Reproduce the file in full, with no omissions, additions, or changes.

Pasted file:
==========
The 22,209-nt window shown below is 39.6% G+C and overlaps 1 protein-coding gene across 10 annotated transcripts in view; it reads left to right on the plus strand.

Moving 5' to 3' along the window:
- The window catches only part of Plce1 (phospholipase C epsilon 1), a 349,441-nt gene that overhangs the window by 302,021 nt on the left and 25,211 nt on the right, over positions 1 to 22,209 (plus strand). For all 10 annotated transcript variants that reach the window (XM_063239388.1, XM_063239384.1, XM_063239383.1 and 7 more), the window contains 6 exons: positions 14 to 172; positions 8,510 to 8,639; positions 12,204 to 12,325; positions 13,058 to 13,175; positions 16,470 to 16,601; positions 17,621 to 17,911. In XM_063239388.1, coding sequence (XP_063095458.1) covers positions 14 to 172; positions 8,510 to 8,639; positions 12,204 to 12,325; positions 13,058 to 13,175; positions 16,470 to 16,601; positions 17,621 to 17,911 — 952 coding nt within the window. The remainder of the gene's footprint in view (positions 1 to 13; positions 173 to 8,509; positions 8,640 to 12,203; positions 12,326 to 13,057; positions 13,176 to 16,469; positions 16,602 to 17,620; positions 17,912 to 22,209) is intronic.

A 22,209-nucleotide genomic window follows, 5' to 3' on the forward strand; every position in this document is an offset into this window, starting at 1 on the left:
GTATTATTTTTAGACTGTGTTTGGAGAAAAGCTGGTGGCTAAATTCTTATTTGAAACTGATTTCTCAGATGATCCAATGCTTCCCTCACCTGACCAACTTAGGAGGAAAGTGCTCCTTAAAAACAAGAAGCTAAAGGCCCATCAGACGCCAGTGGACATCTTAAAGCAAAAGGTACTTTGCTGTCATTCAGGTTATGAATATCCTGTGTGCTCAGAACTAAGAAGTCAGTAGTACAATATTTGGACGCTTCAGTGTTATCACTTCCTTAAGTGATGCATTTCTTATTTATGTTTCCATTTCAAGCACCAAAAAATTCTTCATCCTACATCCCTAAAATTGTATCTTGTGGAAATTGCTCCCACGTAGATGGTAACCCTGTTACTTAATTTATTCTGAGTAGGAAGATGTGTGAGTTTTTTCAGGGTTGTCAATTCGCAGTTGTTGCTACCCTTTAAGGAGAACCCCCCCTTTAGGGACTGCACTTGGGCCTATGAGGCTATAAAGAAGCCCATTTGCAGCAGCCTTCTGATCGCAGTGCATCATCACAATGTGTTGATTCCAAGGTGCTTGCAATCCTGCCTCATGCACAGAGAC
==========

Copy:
The 22,209-nt window shown below is 39.6% G+C and overlaps 1 protein-coding gene across 10 annotated transcripts in view; it reads left to right on the plus strand.

Moving 5' to 3' along the window:
- The window catches only part of Plce1 (phospholipase C epsilon 1), a 349,441-nt gene that overhangs the window by 302,021 nt on the left and 25,211 nt on the right, over positions 1 to 22,209 (plus strand). For all 10 annotated transcript variants that reach the window (XM_063239388.1, XM_063239384.1, XM_063239383.1 and 7 more), the window contains 6 exons: positions 14 to 172; positions 8,510 to 8,639; positions 12,204 to 12,325; positions 13,058 to 13,175; positions 16,470 to 16,601; positions 17,621 to 17,911. In XM_063239388.1, coding sequence (XP_063095458.1) covers positions 14 to 172; positions 8,510 to 8,639; positions 12,204 to 12,325; positions 13,058 to 13,175; positions 16,470 to 16,601; positions 17,621 to 17,911 — 952 coding nt within the window. The remainder of the gene's footprint in view (positions 1 to 13; positions 173 to 8,509; positions 8,640 to 12,203; positions 12,326 to 13,057; positions 13,176 to 16,469; positions 16,602 to 17,620; positions 17,912 to 22,209) is intronic.

A 22,209-nucleotide genomic window follows, 5' to 3' on the forward strand; every position in this document is an offset into this window, starting at 1 on the left:
GTATTATTTTTAGACTGTGTTTGGAGAAAAGCTGGTGGCTAAATTCTTATTTGAAACTGATTTCTCAGATGATCCAATGCTTCCCTCACCTGACCAACTTAGGAGGAAAGTGCTCCTTAAAAACAAGAAGCTAAAGGCCCATCAGACGCCAGTGGACATCTTAAAGCAAAAGGTACTTTGCTGTCATTCAGGTTATGAATATCCTGTGTGCTCAGAACTAAGAAGTCAGTAGTACAATATTTGGACGCTTCAGTGTTATCACTTCCTTAAGTGATGCATTTCTTATTTATGTTTCCATTTCAAGCACCAAAAAATTCTTCATCCTACATCCCTAAAATTGTATCTTGTGGAAATTGCTCCCACGTAGATGGTAACCCTGTTACTTAATTTATTCTGAGTAGGAAGATGTGTGAGTTTTTTCAGGGTTGTCAATTCGCAGTTGTTGCTACCCTTTAAGGAGAACCCCCCCTTTAGGGACTGCACTTGGGCCTATGAGGCTATAAAGAAGCCCATTTGCAGCAGCCTTCTGATCGCAGTGCATCATCACAATGTGTTGATTCCAAGGTGCTTGCAATCCTGCCTCATGCACAGAGAC